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Dividing Student Loan Debt in Divorce

Dividing Student Loan Debt in Divorce | florida family law

Dividing Student Loan Debt in Divorce

College is expensive these days. That’s something of a no-brainer, but it’s worth repeating. Because today, more than ever before in American history, students face such high educational costs that they must finance the majority of college expense through debt. Student loan debt is so high, that it has surpassed credit card and auto debt in the U.S., and ranks second as the highest debt obligation Americans face overall right behind mortgage debt. To find out more about the options you have when it comes to managing what you owe, take a look at this Student Loan Forgiveness Guide to see if you are eligible to have your loan written off altogether. Which has people wondering: what happens to student loan debt during a marriage? How is student loan debt dealt with once a marriage ends?

Student Loan Debt and Marriage

Typically, marriage means a joining of finances, and all kinds of assets and debt obligations can become legally mutual when households are joined in matrimony. But student loan debt is something of an exception: in most cases, the debt you incur through education is yours to keep, individually, for the rest of your life. Actually, student loan debts is infamously inescapable as the only popular form of debt that follows you past the grave: if someone dies with student loan debt, their family is often held responsible for making payments. So in most cases, student loan debt is a personal responsibility, and isn’t something that gets financially shared following a legal union. However, there are options for student loan repayment so you can choose to pay it off in the way that suits you and your spouse.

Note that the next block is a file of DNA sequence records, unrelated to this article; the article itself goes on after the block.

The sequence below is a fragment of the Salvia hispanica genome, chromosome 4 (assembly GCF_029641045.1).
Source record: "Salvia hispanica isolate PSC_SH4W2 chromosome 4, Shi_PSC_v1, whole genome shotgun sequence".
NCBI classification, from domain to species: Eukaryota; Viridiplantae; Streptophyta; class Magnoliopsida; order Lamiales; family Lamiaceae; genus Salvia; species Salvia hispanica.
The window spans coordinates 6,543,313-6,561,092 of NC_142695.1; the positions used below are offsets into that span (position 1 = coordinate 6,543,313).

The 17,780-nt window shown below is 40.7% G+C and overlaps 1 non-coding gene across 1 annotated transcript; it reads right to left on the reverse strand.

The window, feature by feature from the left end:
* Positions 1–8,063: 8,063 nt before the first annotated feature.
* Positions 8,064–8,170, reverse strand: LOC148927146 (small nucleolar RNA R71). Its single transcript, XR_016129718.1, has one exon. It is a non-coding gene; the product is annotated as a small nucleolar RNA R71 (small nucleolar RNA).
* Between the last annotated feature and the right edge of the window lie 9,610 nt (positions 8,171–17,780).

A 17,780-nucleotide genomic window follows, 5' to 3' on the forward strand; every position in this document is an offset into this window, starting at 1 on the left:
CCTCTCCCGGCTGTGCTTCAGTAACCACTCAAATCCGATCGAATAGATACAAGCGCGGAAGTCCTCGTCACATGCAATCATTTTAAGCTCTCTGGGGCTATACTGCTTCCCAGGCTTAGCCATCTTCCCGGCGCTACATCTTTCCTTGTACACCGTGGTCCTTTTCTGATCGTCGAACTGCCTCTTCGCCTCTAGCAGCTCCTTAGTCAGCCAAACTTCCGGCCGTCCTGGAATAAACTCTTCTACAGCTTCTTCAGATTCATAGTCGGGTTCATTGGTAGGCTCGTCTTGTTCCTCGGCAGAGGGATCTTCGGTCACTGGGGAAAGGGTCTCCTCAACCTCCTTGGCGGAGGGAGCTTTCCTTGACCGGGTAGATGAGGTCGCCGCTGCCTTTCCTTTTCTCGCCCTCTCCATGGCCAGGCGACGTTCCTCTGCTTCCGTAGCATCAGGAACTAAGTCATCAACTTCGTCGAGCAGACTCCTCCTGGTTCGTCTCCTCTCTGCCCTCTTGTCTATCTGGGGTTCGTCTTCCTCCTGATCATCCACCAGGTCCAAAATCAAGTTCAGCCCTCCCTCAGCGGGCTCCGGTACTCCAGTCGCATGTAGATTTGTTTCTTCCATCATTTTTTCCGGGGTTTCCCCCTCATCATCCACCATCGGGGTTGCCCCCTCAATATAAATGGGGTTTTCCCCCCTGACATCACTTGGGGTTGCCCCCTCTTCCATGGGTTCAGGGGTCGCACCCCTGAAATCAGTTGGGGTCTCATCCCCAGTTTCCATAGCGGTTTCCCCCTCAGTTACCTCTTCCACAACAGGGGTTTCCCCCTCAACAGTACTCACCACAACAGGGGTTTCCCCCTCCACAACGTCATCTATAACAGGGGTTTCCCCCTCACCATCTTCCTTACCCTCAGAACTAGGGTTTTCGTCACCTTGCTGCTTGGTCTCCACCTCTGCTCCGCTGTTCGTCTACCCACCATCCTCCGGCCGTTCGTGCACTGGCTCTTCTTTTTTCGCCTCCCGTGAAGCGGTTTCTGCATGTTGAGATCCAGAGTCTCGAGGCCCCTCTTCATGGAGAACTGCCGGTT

However, this rule isn’t iron-clad. If student loan debt is incurred during a marriage rather than before one, then the debt is arguably a marital debt.

Florida law provides that student loans which were incurred during the course of the marriage are marital liabilities subject to equitable division (Rogers v. Rogers, 12 So. 3d 288 (Fla. 2d DCA 2009))

The Bottom Line?

If you are in a marriage that is heading south and you are worried that your partner’s student loan debt, which was occurred prior to the marriage, will weigh you down, you probably have nothing to fear. However, if the debt was incurred during the course of the marriage then both husband and wife will be responsible for the debt.